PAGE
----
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1 November 2005














Cross Currents No 24 November 2005 

A digest of cross sectoral information management events, issues and ideas in organisations, libraries, archives and museums, with special emphasis on arts and the humanities.


ARTS & HUMANITIES Australian Network for Early European Research | Cyberinfrastructure for Social Sciences | Theatres in Melbourne


CONVERGENCE & COLLABORATION Higher education services for general public | Libraries, archives and museums


DIGITISATION & DIGITISATION Approaches and funding | Costume collections | Enabling research and education | Future - wider deployment? | Future - a single digital library? | Institutional repositories | Mass digitisation programs | OAIster | Personal digital collections | Tools 


KNOWLEDGE & INFORMATION MANAGEMENT Complexity | Higher education information environment | Information abundance | Orphan works | Talent economy


MUSEUMS Museums Association strategy


RECORDS & ARCHIVAL MANAGEMENT Information black holes, digital tsunamis, data under the desk and fading memories | International archival gateways | NZ Electronic Recordkeeping Systems Standard


STANDARDS & SYSTEMS Automated metadata generation | Collection management software | Digitising newspapers | Gateway standardisation ] The invisible web | Library automation | Personal resource portal tool | Search software | Subject Portals Project | Thesauruses and authority control | XOBIS


Australian Network for Early European Research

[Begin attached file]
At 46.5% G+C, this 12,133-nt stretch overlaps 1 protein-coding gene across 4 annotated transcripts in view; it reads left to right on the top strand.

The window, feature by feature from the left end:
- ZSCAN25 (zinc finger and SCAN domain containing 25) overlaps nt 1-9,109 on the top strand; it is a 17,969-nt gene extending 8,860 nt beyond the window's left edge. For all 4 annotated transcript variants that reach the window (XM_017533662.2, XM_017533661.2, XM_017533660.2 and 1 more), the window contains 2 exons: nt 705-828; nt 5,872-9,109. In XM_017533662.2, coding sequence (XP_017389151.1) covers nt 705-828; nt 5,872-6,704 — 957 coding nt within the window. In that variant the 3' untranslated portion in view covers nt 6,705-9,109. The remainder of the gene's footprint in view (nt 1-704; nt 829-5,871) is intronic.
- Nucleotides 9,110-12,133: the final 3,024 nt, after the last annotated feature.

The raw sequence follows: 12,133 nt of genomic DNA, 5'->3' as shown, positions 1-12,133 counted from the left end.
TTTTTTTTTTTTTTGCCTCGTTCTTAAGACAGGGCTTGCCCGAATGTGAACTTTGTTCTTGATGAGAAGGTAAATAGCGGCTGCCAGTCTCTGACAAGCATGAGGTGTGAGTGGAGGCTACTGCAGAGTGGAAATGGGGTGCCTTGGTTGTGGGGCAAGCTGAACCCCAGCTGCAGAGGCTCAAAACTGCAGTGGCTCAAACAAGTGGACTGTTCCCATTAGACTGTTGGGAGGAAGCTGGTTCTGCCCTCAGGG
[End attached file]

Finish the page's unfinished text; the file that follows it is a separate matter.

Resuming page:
Toby Burrows presented the paper Reinventing the Humanities in a Networked Environment: the Australian Network for Early European Research at the UK Digital Resources in the Humanities conference in September 2005. The Network for Early European Research (NEER), with funding from the Australian Research Council and based at the University of Western Australia, aims to broaden and deepen research in the field of medieval and early modern studies. Its digital agenda has two complementary strands – the provision of access to commercial databases and creation of resources for and by the Network itself. It has negotiated access to selected ProQuest and Brepols databases for participants in small, isolated institutions. It hosts links to an electronic version of the refereed Australian and New Zealand journal, Parergon, which is available directly to subscribers as well as through services like Project Muse in North America. It has established its own digital repository for research, including articles, books and conference papers. It is promoting and improving access to relevant objects in Australian public collections, aided by partnerships with libraries, museums and galleries. Other intentions include the development of postgraduate skills and partnerships with commercial database providers. Web: Paper abstract at

Cyberinfrastructure for Social Sciences
The National Science Foundation’s report NSF SBE-CISE Workshop on Cyberinfrastructure and the Social Sciences (May 2005) explores tools, economics, impacts and other issues relating to the development of cyberinfrastructure for the social and behavioral sciences. Recommendations revolve around better ways of collecting and using data sets, improving communication systems, redesigning the Internet, developing better trends and decision support systems, and improving productivity and effectiveness. Web: